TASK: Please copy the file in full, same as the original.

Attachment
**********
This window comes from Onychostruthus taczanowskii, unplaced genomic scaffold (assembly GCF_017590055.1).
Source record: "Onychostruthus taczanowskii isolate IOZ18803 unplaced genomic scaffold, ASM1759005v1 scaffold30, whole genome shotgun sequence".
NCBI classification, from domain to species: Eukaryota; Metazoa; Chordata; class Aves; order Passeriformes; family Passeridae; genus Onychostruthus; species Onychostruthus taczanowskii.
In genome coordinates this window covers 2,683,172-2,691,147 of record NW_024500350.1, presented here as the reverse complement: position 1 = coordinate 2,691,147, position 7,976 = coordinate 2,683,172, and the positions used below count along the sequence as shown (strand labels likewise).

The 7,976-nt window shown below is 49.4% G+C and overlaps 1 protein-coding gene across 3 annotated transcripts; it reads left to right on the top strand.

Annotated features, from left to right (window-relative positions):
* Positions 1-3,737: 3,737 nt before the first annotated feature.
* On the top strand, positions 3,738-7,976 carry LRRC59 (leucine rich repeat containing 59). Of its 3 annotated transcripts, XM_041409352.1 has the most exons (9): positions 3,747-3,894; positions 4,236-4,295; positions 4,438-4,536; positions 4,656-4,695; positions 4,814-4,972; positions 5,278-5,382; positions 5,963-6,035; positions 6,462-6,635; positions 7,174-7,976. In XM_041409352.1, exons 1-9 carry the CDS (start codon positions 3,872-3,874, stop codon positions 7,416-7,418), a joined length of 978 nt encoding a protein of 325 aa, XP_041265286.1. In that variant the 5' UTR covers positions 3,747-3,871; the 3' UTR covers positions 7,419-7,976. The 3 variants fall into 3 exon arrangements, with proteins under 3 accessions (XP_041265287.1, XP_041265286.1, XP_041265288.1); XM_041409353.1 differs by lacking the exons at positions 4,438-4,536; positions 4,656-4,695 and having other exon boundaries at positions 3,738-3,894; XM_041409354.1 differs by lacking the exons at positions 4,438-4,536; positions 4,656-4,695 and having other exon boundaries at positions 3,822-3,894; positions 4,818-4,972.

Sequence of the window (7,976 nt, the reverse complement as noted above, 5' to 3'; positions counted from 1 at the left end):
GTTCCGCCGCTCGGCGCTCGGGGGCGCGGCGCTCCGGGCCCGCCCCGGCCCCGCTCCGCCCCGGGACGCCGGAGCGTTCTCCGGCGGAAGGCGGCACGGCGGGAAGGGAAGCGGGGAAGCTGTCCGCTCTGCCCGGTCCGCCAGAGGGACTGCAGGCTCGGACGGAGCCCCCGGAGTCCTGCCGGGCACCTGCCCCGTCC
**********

This window comes from Onychostruthus taczanowskii, unplaced genomic scaffold (assembly GCF_017590055.1).
Source record: "Onychostruthus taczanowskii isolate IOZ18803 unplaced genomic scaffold, ASM1759005v1 scaffold30, whole genome shotgun sequence".
NCBI classification, from domain to species: Eukaryota; Metazoa; Chordata; class Aves; order Passeriformes; family Passeridae; genus Onychostruthus; species Onychostruthus taczanowskii.
In genome coordinates this window covers 2,683,172-2,691,147 of record NW_024500350.1, presented here as the reverse complement: position 1 = coordinate 2,691,147, position 7,976 = coordinate 2,683,172, and the positions used below count along the sequence as shown (strand labels likewise).

The 7,976-nt window shown below is 49.4% G+C and overlaps 1 protein-coding gene across 3 annotated transcripts; it reads left to right on the top strand.

Annotated features, from left to right (window-relative positions):
* Positions 1-3,737: 3,737 nt before the first annotated feature.
* On the top strand, positions 3,738-7,976 carry LRRC59 (leucine rich repeat containing 59). Of its 3 annotated transcripts, XM_041409352.1 has the most exons (9): positions 3,747-3,894; positions 4,236-4,295; positions 4,438-4,536; positions 4,656-4,695; positions 4,814-4,972; positions 5,278-5,382; positions 5,963-6,035; positions 6,462-6,635; positions 7,174-7,976. In XM_041409352.1, exons 1-9 carry the CDS (start codon positions 3,872-3,874, stop codon positions 7,416-7,418), a joined length of 978 nt encoding a protein of 325 aa, XP_041265286.1. In that variant the 5' UTR covers positions 3,747-3,871; the 3' UTR covers positions 7,419-7,976. The 3 variants fall into 3 exon arrangements, with proteins under 3 accessions (XP_041265287.1, XP_041265286.1, XP_041265288.1); XM_041409353.1 differs by lacking the exons at positions 4,438-4,536; positions 4,656-4,695 and having other exon boundaries at positions 3,738-3,894; XM_041409354.1 differs by lacking the exons at positions 4,438-4,536; positions 4,656-4,695 and having other exon boundaries at positions 3,822-3,894; positions 4,818-4,972.

Sequence of the window (7,976 nt, the reverse complement as noted above, 5' to 3'; positions counted from 1 at the left end):
GTTCCGCCGCTCGGCGCTCGGGGGCGCGGCGCTCCGGGCCCGCCCCGGCCCCGCTCCGCCCCGGGACGCCGGAGCGTTCTCCGGCGGAAGGCGGCACGGCGGGAAGGGAAGCGGGGAAGCTGTCCGCTCTGCCCGGTCCGCCAGAGGGACTGCAGGCTCGGACGGAGCCCCCGGAGTCCTGCCGGGCACCTGCCCCGTCC